Ireland seeks to woo US businesses as EU legal base post-Brexit

Government-backed initiative follows decision to block bid by English and Welsh lawyers to preserve EU access

The Four Courts building in Dublin Shutterstock

Ireland is encouraging US businesses with interests in the European Union to use the country as a legal base after Brexit given that it will be the only English-speaking common-law jurisdiction  left in the trading bloc.

The call comes after the Law Society of Ireland last week blocked a bid by English and Welsh lawyers to preserve EU access once the Brexit transition period expires at the end of this year.

The New York State Bar Association and the Irish government’s ‘Ireland for Law’ initiative are co-hosting a webinar this Thursday to outline why US businesses should consider using Irish legal services and courts for matters such as corporate restructuring and insolvency, IP and data protection, and using Irish law for European derivatives contracts.

Patrick Leonard SC, who represents Ireland for Law, said: “We want our legal colleagues in the US to consider us their gateway to Europe. Many already do, but with the UK final exit from the European Union’s legal system in just over a month’s time, we are conscious that this will leave many looking for a new base.” 

He added: “Ireland and the US share a long and deep history and Brexit presents an opportunity for us to deepen that connection through our legal and business communities.”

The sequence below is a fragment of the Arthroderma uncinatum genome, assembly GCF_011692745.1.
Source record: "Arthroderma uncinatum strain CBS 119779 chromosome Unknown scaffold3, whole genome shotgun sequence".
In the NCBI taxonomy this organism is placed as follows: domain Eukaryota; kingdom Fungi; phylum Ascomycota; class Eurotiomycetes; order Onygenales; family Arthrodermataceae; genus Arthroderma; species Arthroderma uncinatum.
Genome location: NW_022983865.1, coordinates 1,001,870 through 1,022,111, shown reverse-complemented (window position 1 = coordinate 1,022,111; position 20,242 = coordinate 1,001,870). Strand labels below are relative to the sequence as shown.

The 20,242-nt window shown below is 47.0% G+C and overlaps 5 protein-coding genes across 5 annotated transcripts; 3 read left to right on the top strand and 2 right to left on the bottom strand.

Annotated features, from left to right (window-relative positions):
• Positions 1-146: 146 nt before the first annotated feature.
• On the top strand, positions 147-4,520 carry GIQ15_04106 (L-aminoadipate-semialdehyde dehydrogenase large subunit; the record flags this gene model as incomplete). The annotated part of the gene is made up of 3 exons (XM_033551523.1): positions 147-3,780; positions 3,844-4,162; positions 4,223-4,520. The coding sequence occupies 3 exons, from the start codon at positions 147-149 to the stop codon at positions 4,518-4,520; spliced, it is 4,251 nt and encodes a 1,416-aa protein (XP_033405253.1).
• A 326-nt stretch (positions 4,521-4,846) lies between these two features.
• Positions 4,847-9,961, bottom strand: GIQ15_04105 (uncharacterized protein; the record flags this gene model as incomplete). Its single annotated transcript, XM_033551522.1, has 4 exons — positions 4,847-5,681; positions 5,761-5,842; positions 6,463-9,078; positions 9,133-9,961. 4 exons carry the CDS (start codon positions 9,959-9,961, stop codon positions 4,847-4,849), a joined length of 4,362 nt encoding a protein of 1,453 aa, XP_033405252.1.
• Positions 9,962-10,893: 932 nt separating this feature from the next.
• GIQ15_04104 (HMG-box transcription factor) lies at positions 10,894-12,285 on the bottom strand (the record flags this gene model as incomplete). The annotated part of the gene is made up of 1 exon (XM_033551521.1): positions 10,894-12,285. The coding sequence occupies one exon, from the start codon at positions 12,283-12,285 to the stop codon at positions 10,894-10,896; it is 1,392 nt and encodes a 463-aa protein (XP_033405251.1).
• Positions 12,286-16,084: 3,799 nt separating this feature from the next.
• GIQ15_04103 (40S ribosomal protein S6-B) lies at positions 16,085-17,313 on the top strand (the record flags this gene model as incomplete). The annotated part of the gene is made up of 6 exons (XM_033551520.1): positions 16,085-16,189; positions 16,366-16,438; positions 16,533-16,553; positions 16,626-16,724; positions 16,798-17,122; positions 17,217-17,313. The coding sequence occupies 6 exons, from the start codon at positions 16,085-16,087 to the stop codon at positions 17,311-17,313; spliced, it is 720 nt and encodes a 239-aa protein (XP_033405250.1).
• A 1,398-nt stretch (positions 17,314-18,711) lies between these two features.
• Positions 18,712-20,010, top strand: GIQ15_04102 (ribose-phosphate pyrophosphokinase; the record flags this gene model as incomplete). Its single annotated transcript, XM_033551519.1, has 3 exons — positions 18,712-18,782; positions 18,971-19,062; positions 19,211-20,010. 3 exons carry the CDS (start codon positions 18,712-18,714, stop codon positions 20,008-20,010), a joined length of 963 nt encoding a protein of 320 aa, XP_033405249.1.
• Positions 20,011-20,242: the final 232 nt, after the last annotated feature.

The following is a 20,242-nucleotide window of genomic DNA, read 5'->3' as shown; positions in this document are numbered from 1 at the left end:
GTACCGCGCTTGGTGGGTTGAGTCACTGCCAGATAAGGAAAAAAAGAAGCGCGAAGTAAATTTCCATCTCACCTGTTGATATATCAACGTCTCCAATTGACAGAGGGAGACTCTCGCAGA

Speakers at the event will include Ireland’s former Taoiseach John Bruton, Irish chief justice Frank Clarke and former Bar of Ireland chair Paul McGarry. 

Edward Lenci, a partner at US law firm Hinshaw & Culbertson and chair-elect of the New York Bar Association International Section, said: “US corporations doing business in the EU need to understand better the impact of Brexit on their legal resource and venue options.”

The Law Society of England and Wales last week expressed ‘huge disappointment’ at Ireland’s decision to prevent thousands of its lawyers from practising Irish, and by extension, EU law.

More than 4,000 England and Wales-qualified lawyers had been accepted on the Irish Roll of Solicitors since the Brexit vote in 2016, but the Law Society of Ireland announced that solicitors on its roll will need to physically practise in Ireland if they want to advise clients in the country on EU law.

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